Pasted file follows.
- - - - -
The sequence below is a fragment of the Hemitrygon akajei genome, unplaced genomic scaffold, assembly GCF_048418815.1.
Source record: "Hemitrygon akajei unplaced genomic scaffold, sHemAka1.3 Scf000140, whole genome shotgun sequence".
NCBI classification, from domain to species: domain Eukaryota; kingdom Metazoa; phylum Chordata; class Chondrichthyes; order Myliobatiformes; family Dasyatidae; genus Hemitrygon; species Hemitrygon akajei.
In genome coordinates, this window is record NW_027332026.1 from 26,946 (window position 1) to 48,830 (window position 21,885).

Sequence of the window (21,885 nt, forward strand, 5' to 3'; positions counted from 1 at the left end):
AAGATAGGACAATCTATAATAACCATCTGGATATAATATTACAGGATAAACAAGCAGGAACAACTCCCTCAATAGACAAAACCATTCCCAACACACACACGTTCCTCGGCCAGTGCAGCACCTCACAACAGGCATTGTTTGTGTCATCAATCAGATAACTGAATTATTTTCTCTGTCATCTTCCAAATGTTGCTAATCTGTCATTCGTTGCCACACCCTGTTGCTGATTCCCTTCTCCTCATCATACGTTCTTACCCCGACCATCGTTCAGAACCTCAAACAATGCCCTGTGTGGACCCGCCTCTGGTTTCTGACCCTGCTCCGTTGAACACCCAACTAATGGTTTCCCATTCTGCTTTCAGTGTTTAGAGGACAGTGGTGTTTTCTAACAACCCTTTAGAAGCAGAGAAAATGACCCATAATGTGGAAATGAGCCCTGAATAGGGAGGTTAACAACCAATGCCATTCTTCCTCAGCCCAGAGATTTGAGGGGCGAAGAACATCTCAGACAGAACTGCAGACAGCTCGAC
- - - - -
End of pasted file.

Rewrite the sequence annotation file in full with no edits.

The sequence below is a fragment of the Hemitrygon akajei genome, unplaced genomic scaffold, assembly GCF_048418815.1.
Source record: "Hemitrygon akajei unplaced genomic scaffold, sHemAka1.3 Scf000140, whole genome shotgun sequence".
NCBI classification, from domain to species: domain Eukaryota; kingdom Metazoa; phylum Chordata; class Chondrichthyes; order Myliobatiformes; family Dasyatidae; genus Hemitrygon; species Hemitrygon akajei.
In genome coordinates, this window is record NW_027332026.1 from 26,946 (window position 1) to 48,830 (window position 21,885).

Sequence of the window (21,885 nt, forward strand, 5' to 3'; positions counted from 1 at the left end):
AAGATAGGACAATCTATAATAACCATCTGGATATAATATTACAGGATAAACAAGCAGGAACAACTCCCTCAATAGACAAAACCATTCCCAACACACACACGTTCCTCGGCCAGTGCAGCACCTCACAACAGGCATTGTTTGTGTCATCAATCAGATAACTGAATTATTTTCTCTGTCATCTTCCAAATGTTGCTAATCTGTCATTCGTTGCCACACCCTGTTGCTGATTCCCTTCTCCTCATCATACGTTCTTACCCCGACCATCGTTCAGAACCTCAAACAATGCCCTGTGTGGACCCGCCTCTGGTTTCTGACCCTGCTCCGTTGAACACCCAACTAATGGTTTCCCATTCTGCTTTCAGTGTTTAGAGGACAGTGGTGTTTTCTAACAACCCTTTAGAAGCAGAGAAAATGACCCATAATGTGGAAATGAGCCCTGAATAGGGAGGTTAACAACCAATGCCATTCTTCCTCAGCCCAGAGATTTGAGGGGCGAAGAACATCTCAGACAGAACTGCAGACAGCTCGAC